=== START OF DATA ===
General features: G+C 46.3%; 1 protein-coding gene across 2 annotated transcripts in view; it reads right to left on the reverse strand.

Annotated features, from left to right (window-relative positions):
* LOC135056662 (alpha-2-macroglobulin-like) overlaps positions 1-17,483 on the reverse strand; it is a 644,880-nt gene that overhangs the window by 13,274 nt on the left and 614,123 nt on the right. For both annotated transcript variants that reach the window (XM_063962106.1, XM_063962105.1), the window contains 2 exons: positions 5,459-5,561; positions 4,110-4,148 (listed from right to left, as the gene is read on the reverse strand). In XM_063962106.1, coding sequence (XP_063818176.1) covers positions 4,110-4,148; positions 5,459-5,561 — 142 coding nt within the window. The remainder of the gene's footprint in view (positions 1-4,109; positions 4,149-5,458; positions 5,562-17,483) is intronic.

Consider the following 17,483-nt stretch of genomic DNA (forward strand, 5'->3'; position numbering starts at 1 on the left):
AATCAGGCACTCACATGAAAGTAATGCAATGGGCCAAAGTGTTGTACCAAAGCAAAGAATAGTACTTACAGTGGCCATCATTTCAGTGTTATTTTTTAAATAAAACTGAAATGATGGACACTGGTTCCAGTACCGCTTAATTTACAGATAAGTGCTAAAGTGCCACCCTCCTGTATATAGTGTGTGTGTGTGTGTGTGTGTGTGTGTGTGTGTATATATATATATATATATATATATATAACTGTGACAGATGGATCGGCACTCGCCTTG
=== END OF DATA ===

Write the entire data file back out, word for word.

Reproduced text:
General features: G+C 46.3%; 1 protein-coding gene across 2 annotated transcripts in view; it reads right to left on the reverse strand.

Annotated features, from left to right (window-relative positions):
* LOC135056662 (alpha-2-macroglobulin-like) overlaps positions 1-17,483 on the reverse strand; it is a 644,880-nt gene that overhangs the window by 13,274 nt on the left and 614,123 nt on the right. For both annotated transcript variants that reach the window (XM_063962106.1, XM_063962105.1), the window contains 2 exons: positions 5,459-5,561; positions 4,110-4,148 (listed from right to left, as the gene is read on the reverse strand). In XM_063962106.1, coding sequence (XP_063818176.1) covers positions 4,110-4,148; positions 5,459-5,561 — 142 coding nt within the window. The remainder of the gene's footprint in view (positions 1-4,109; positions 4,149-5,458; positions 5,562-17,483) is intronic.

Consider the following 17,483-nt stretch of genomic DNA (forward strand, 5'->3'; position numbering starts at 1 on the left):
AATCAGGCACTCACATGAAAGTAATGCAATGGGCCAAAGTGTTGTACCAAAGCAAAGAATAGTACTTACAGTGGCCATCATTTCAGTGTTATTTTTTAAATAAAACTGAAATGATGGACACTGGTTCCAGTACCGCTTAATTTACAGATAAGTGCTAAAGTGCCACCCTCCTGTATATAGTGTGTGTGTGTGTGTGTGTGTGTGTGTGTGTGTATATATATATATATATATATATATATAACTGTGACAGATGGATCGGCACTCGCCTTG